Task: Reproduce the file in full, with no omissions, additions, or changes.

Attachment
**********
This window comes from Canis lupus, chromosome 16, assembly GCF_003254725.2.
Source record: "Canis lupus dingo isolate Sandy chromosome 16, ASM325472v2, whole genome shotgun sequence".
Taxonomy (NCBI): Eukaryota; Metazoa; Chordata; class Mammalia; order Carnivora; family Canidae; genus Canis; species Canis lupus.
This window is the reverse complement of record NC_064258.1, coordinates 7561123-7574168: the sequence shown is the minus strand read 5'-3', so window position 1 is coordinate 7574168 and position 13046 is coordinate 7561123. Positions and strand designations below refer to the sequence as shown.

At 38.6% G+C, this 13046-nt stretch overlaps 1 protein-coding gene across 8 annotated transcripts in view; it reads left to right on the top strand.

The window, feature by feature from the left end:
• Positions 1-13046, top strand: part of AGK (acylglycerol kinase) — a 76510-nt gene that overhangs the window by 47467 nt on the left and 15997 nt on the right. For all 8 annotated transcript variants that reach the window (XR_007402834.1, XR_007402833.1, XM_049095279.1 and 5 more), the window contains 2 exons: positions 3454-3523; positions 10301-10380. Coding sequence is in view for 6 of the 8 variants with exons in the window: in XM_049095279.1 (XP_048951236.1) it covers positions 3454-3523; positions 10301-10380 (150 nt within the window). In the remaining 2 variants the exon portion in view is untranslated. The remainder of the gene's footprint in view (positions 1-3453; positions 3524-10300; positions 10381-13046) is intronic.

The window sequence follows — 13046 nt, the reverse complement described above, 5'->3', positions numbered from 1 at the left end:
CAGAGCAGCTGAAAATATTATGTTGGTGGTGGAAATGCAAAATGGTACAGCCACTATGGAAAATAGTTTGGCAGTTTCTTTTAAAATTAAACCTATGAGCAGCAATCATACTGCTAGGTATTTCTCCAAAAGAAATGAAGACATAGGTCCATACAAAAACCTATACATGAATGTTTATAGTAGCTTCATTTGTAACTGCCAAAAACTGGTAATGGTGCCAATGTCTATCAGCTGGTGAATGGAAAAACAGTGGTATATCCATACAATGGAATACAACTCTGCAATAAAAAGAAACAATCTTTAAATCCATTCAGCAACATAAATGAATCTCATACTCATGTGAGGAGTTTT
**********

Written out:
This window comes from Canis lupus, chromosome 16, assembly GCF_003254725.2.
Source record: "Canis lupus dingo isolate Sandy chromosome 16, ASM325472v2, whole genome shotgun sequence".
Taxonomy (NCBI): Eukaryota; Metazoa; Chordata; class Mammalia; order Carnivora; family Canidae; genus Canis; species Canis lupus.
This window is the reverse complement of record NC_064258.1, coordinates 7561123-7574168: the sequence shown is the minus strand read 5'-3', so window position 1 is coordinate 7574168 and position 13046 is coordinate 7561123. Positions and strand designations below refer to the sequence as shown.

At 38.6% G+C, this 13046-nt stretch overlaps 1 protein-coding gene across 8 annotated transcripts in view; it reads left to right on the top strand.

The window, feature by feature from the left end:
• Positions 1-13046, top strand: part of AGK (acylglycerol kinase) — a 76510-nt gene that overhangs the window by 47467 nt on the left and 15997 nt on the right. For all 8 annotated transcript variants that reach the window (XR_007402834.1, XR_007402833.1, XM_049095279.1 and 5 more), the window contains 2 exons: positions 3454-3523; positions 10301-10380. Coding sequence is in view for 6 of the 8 variants with exons in the window: in XM_049095279.1 (XP_048951236.1) it covers positions 3454-3523; positions 10301-10380 (150 nt within the window). In the remaining 2 variants the exon portion in view is untranslated. The remainder of the gene's footprint in view (positions 1-3453; positions 3524-10300; positions 10381-13046) is intronic.

The window sequence follows — 13046 nt, the reverse complement described above, 5'->3', positions numbered from 1 at the left end:
CAGAGCAGCTGAAAATATTATGTTGGTGGTGGAAATGCAAAATGGTACAGCCACTATGGAAAATAGTTTGGCAGTTTCTTTTAAAATTAAACCTATGAGCAGCAATCATACTGCTAGGTATTTCTCCAAAAGAAATGAAGACATAGGTCCATACAAAAACCTATACATGAATGTTTATAGTAGCTTCATTTGTAACTGCCAAAAACTGGTAATGGTGCCAATGTCTATCAGCTGGTGAATGGAAAAACAGTGGTATATCCATACAATGGAATACAACTCTGCAATAAAAAGAAACAATCTTTAAATCCATTCAGCAACATAAATGAATCTCATACTCATGTGAGGAGTTTT